Photos of Asparagus Ferns

hosenemesis(SoCal Sunset 19 USDA 8b)January 23, 2012

Well, it's not a good day for photography, what with the wonderful, heaven-sent rain and all, but I capped off a few shots of asparagus ferns in my yard. They look prettier in person, but I imagine few of you are willing to drive on over and have a look-see.

Here is an over-all photo of plants-on-sticks and hanging asparagus ferns on my patio, featuring the ever-present Hose.

A few more on sticks. I like height, and I'm not virtuous enough to wait for it.

Here is a shot of the vining variety. I can't get a good photo because the path is only three feet wide here.

And finally, the star- asparagus retrofractus. I have not been growing these for long, but I am smitten. Here it is with my ugly pony-tail palm.

I love them with ceramic vessels.

I'll try to get better shots next spring when they are fresh and lovely with new foliage.

Renee

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LynnCA(9)

Renee,
Your backyard looks fabulous! I love it. Thank you very much for sharing these pictures.

Lynn

    Bookmark   January 23, 2012 at 5:32PM
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bahia(SF Bay Area)

Looking very lush Renee, and the hanging basket approach to the Sprenger Asparagus is probably a very smart way to grow it. They are certainly MADE for such conditions; tolerating fairly deep shade, sporadic watering, wind, etc and still looking good. That full shot of the Asparagus retrofractus really shows the great form of the plant, but worth mentioning that the stems also have some serious thorns on them, so don't plant this where you need to squeeze by it. The vining species is Asparagus verticillatus, which is a classic cut foliage plant in filler bouquets from florists.

    Bookmark   January 23, 2012 at 5:45PM
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hosenemesis(SoCal Sunset 19 USDA 8b)

The next time I go to Dr. Levine's, I'll get a photo of the asparagus ferns in his office atrium. They are planted in second floor balcony boxes and cascade down five feet. The building is ugly ugly ugly, but the atrium! Wow.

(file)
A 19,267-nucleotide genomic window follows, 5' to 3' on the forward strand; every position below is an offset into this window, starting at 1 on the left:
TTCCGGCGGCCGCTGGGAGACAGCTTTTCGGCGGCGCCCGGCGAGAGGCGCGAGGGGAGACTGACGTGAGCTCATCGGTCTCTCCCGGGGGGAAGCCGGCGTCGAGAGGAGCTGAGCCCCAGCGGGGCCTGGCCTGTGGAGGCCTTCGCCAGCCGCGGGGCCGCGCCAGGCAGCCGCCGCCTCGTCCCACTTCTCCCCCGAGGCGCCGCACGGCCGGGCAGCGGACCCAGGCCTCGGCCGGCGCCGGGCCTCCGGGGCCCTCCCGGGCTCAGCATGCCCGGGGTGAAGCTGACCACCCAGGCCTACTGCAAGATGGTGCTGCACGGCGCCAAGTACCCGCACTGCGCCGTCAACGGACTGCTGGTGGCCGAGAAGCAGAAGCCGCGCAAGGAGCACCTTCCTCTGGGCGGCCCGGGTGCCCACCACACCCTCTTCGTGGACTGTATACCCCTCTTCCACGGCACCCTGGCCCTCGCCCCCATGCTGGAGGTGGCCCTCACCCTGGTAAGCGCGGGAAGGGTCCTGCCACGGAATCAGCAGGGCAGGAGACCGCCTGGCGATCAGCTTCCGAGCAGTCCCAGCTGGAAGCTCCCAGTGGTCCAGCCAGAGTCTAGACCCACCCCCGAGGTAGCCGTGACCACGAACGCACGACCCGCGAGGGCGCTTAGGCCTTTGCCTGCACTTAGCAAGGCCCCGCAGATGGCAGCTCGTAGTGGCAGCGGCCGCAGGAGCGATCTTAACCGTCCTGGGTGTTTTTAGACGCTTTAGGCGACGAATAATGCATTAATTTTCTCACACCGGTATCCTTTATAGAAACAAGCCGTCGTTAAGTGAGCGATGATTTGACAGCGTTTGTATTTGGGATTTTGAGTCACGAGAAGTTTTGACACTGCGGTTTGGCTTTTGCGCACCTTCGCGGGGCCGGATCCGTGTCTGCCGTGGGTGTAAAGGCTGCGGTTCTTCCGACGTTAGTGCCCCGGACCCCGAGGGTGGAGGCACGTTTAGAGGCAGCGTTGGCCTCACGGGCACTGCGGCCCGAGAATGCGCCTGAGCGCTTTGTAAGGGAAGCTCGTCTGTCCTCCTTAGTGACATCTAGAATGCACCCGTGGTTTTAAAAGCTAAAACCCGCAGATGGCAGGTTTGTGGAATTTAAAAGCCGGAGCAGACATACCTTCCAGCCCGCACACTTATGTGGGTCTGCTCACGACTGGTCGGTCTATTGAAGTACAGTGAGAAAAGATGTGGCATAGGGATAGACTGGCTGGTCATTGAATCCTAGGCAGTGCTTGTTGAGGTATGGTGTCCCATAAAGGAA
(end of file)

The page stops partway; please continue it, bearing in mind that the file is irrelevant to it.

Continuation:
Bookmark   January 23, 2012 at 7:17PM
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bahia(SF Bay Area)

If planted with enough soil depth and moist conditions, Sprenger Asparagus can easily cascade almost 8 feet. Probably one reason that I mostly use Asparagus densiflorus 'Sprengeri Compacta' for in-ground landscape plantings, the regular form can be too much of a good thing sometimes.

    Bookmark   January 23, 2012 at 9:21PM
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judystwin(8/9)

you have my dream backyard!! thx so much for the pics. What all do you have there? Also, my niece near Phoenix has Asparagus ferns that don't look like any I have seen, tho I am not a pro. thx, Joyce (judystwin)

    Bookmark   January 24, 2012 at 1:13AM
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hosenemesis(SoCal Sunset 19 USDA 8b)

Judy, you're too kind. Every plant there is common and overused in Southern California. The ever-useful Nandina domestica is the backbone plant. Algerian ivy covers the chain-link fence. Phoenix roebellini (pygmy date palms), New Zealand flax, pittosporum "Wheeler's Dwarf" and asparagus and sword ferns. A giant bird of paradise and an escaped indoor ponytail palm that always looks half dried out. The main problems are trimming ivy and pulling out rampant sword ferns. Otherwise, it's a really easy part of my garden, and I scarcely ever do anything to it. It doesn't take much water either, believe it or not.

    Bookmark   January 24, 2012 at 2:44AM
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jenn(SoCal 9/19)

Beautiful, Renee! I especially LOVE the form of Asparagus retrofractus. And do I see some Nasturtiums coming up?

    Bookmark   January 24, 2012 at 9:59AM
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wally_1936(8b)